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Give Pants Back! Women Should Only Wear Skirts And Dresses

Updated on March 23, 2010
See how ridiculous women look in pants!
See how ridiculous women look in pants!

Lately I've been doing e-battle with the forces of bigotry who claim that men should not wear women's clothing. Though I personally don't believe that clothing doesn't come with gender assignation (does cloth even have chromosomes?) I have, at last, found some middle ground, a sort of Israel for the fashion war between men and women.

How about this ladies, if you don't like men wearing women's clothing, how about you give back your shorts and your jeans and your shirts? Because, you know, traditionally, and still in some sectors of society, those aren't womens clothing at all. If you can't handle the idea of a man wearing lingerie and a skirt, then it is only fair that you toss out all those slacks, all those jeans, all those cute little shorts you like wearing so much. They are entirely masculine and to be honest, very immodest, you brazen hussies! What kind of lady shows off her legs like that? Oh, and those boyshort panties you find so very comfortable? No. Back to bloomers for you please! Oh, and make sure you're wearing a petticoat or two under those skirts as well. Only a loose woman doesn't wear a petticoat.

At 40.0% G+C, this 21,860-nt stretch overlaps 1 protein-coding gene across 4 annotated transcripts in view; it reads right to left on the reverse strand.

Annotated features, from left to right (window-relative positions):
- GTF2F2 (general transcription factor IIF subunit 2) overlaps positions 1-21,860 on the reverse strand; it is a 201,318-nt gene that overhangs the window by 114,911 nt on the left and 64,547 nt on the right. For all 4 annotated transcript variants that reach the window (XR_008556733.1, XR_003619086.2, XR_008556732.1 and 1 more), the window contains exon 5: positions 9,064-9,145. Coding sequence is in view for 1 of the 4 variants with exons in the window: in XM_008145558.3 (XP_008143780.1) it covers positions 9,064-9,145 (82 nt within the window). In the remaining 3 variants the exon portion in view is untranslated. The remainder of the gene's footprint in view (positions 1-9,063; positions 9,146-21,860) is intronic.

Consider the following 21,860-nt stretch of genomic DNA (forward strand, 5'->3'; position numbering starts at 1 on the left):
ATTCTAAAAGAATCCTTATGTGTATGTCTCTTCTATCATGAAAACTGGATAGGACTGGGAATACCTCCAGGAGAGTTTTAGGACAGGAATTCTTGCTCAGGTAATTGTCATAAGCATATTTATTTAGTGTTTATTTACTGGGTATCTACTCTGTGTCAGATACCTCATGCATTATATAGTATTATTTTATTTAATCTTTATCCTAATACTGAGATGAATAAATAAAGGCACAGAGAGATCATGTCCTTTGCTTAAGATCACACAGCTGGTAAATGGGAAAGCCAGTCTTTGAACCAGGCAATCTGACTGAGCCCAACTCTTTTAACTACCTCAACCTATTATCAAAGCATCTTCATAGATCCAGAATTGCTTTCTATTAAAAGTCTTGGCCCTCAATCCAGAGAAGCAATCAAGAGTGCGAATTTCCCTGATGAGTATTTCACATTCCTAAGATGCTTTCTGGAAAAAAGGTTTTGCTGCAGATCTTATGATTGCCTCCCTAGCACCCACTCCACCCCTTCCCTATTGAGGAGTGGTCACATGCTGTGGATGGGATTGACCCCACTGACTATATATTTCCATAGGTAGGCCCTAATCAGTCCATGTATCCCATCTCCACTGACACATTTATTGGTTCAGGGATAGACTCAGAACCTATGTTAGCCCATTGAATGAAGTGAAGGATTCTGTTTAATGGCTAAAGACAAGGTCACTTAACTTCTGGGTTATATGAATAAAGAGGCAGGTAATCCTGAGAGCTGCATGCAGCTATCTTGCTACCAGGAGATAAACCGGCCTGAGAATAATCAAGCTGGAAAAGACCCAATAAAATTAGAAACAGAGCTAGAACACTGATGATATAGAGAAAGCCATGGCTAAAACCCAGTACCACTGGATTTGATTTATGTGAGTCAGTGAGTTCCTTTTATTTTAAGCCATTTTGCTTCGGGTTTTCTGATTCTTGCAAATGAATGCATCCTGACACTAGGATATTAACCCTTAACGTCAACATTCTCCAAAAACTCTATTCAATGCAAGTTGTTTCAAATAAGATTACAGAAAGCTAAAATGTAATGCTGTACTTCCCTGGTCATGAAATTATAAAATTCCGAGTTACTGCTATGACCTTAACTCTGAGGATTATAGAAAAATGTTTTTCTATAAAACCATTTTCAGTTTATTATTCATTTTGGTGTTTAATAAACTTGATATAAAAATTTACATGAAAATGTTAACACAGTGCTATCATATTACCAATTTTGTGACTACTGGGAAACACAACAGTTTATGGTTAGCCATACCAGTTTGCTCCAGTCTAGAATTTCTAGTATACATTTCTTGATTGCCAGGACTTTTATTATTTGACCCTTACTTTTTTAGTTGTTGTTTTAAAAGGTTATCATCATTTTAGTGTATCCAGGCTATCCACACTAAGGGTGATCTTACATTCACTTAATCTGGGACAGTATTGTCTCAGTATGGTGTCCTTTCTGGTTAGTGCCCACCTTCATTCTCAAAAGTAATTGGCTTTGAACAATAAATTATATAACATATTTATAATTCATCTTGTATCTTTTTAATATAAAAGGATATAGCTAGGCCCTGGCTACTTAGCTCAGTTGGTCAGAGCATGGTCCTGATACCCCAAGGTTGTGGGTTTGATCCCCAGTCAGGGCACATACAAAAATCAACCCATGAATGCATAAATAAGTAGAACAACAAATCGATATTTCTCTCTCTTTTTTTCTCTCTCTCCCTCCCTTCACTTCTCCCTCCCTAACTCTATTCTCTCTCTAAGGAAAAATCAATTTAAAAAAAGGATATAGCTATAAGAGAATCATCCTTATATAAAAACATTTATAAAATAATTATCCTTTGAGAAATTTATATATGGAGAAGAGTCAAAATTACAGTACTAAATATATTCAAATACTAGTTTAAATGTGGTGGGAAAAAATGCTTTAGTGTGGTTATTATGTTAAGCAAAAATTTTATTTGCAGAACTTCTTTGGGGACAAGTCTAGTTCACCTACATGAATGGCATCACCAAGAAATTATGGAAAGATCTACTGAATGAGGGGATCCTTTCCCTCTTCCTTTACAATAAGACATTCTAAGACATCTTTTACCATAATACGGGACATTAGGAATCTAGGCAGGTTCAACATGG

What's that you say? You don't want to give pants back? You don't want to be forced into the dark ages of fashion just because you happen to have two X chromosomes? Well if you don't want to give pants back, how can you sit there and sneer and jeer at the idea of men wearing skirts and lingerie? You do know, of course, that the first women to wear pants were treated in much the same way you're now treating men, right? They were accused of being masculine, of being unattractive, of being lesbians. The women you see today saying that men who want to wear lingerie must be gay, are certainly unattractive, and are definitely wrong are horrid ghostly specters of a sort of bigotry that should have passed us by in the 1920's but is now being reclaimed by modern women who seem to think that they've always had the 'right' to wear pants. Not so, ladies, not so.